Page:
Jackpot link! Recall every lost issue of Amazing Spider-Man. Identify with Betty or Veronica. Discover the Mad Magazine you never knew. Cover Browser intends to catalog the cover of every comic book (not to mention every book, game, DVD, magazine…) ever printed. With 77,000 entries, they are just getting started. Via Veer.
If basking in the nostaliga of Cover Browser (above) makes you feel like everything that can be digital is becoming so—and if that thought (however inaccurate it may actually be) makes you wonder if widespread digitization is changing the way we perceive and value reality—you’re not alone. But you may not be as articulate about it as the pseudonymous author of the untitled essay posted yesterday at Things Magazine. Read it. Bookmark it. Share it. Via Coudal.
Scott Rosenberg, co-founder of Salon corrects the breathless coverage of The Wall Street Journal, beginning with its fallacious assertion that “It’s been 10 years since the blog was born.” There are journalists who get this stuff right, but not nearly enough.
Over 12,500 desktop icons, organized in sets, for Windows, Macintosh and Linux Systems. Non-commerical use is allowed in most cases. The site’s offerings are culled from other sites (e.g., Star Wars 2, by Talos, comes from Iconfactory); original authors are credited and linked.
[tags]comics, cover art, digitization, UI design, rob weychert, jared spool, facebook, multi-touch, icons, manipulated images, hope is emo, wallstreetjournal, salon, blogs, blogging, first blogger, radiotelepathy, itrapped [/tags]
It’s a dirty job…
And we hope you’ll take it. Happy Cog Philadelphia seeks a fabulous project manager. Must communicate superbly, value great work and great client relationships, respect deadlines and the creative process, enjoy Basecamp and love Philadelphia. Details are available on the 37signals Job Board.
A Business Week slide show, “Thinking Outside the Design Box,” profiles “10 professionals working at the very edges of their disciplines in order to redefine their industries.” Included are designers Lisa Strausfeld of Pentagram, who helped design the interface for One Laptop Per Child; Robin Chase, the founder of Zipcar; and (ulp!) me.
I’m in there because they needed a pretty face, and because of the whole web standards thing.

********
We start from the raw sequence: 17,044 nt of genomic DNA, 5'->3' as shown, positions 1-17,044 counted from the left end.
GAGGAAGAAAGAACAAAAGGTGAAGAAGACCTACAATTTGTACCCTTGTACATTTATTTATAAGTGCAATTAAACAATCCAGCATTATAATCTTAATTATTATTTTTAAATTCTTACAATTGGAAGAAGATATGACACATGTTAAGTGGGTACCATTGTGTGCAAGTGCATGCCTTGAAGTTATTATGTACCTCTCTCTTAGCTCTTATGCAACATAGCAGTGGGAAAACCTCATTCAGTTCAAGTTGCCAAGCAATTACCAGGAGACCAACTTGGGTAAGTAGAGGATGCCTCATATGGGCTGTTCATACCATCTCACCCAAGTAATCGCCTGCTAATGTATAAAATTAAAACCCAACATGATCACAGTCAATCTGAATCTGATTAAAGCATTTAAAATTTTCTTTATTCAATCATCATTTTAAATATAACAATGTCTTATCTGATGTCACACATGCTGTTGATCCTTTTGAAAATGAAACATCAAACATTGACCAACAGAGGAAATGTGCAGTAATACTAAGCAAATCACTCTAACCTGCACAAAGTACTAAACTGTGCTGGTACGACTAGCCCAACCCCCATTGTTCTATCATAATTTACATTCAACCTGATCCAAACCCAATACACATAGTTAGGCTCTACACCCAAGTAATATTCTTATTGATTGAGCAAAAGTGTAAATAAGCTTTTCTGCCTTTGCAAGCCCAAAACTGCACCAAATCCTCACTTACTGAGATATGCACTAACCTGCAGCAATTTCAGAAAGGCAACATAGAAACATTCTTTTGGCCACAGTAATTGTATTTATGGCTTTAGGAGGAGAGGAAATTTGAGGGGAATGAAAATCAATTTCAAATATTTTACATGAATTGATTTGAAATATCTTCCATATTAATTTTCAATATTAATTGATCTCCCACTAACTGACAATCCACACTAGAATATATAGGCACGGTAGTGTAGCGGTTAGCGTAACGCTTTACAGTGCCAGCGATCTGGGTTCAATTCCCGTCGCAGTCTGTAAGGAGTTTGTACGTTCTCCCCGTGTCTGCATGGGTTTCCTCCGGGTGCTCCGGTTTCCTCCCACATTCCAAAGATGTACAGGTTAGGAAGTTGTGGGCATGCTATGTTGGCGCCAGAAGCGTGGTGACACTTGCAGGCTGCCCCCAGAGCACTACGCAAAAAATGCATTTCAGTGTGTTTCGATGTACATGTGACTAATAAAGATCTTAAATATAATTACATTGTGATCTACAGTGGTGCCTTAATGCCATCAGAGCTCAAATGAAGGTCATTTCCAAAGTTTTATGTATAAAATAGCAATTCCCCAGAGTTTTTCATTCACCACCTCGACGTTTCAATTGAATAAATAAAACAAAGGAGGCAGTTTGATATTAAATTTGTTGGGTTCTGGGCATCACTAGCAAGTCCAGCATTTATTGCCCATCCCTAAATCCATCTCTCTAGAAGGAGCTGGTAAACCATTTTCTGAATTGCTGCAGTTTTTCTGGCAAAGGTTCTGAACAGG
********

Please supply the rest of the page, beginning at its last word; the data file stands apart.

The piece is part of “Cutting-Edge Designers 2007,” a Business Week Special Report focusing on innovation that arises out of crossing disciplines and combining technologies.
It’s worth reading, which is lucky, because I would have blogged it no matter what.
An Event Apart Seattle has sold out. It happened yesterday. In all the excitement, I forgot to write about it.
If you have already secured a seat for this remarkable two-day web design conference, get ready to have a good time with Tim Bray, Andy Budd, Mike Davidson, Shawn Henry, Shaun Inman, Jason Santa Maria, Khoi Vinh, Jeffrey Veen, and your hosts, Eric Meyer and me.
If you missed the opportunity to join us in Seattle, I’m sorry we couldn’t accommodate you.
Our next show will be An Event Apart Chicago, August 27–28, 2007, featuring Dan Cederholm, Lou Rosenfeld, Liz Danzico, Jeremy Keith, Jim Coudal, Luke Wroblewski, Derek Featherstone, Jason Santa Maria, and the same old Eric Meyer and me.
Tickets for An Event Apart Chicago go on sale Monday, May 21. Look for an announcement at aneventapart.com or subscribe to the Event Apart RSS feed.
Happy Cog Philadelphia is looking for an experienced freelance front-end (presentation layer) developer with strong design sensibilities. You must live and breathe semantic XHTML and CSS and understand how design and layout decisions manifest themselves in the world of markup. It helps if you’ve worked with Content Management Systems like EllisLab’s ExpressionEngine and can integrate templates within this environment. You must be in the Philadelphia area and be able to work with us on site. Details are available on the Job Board posting.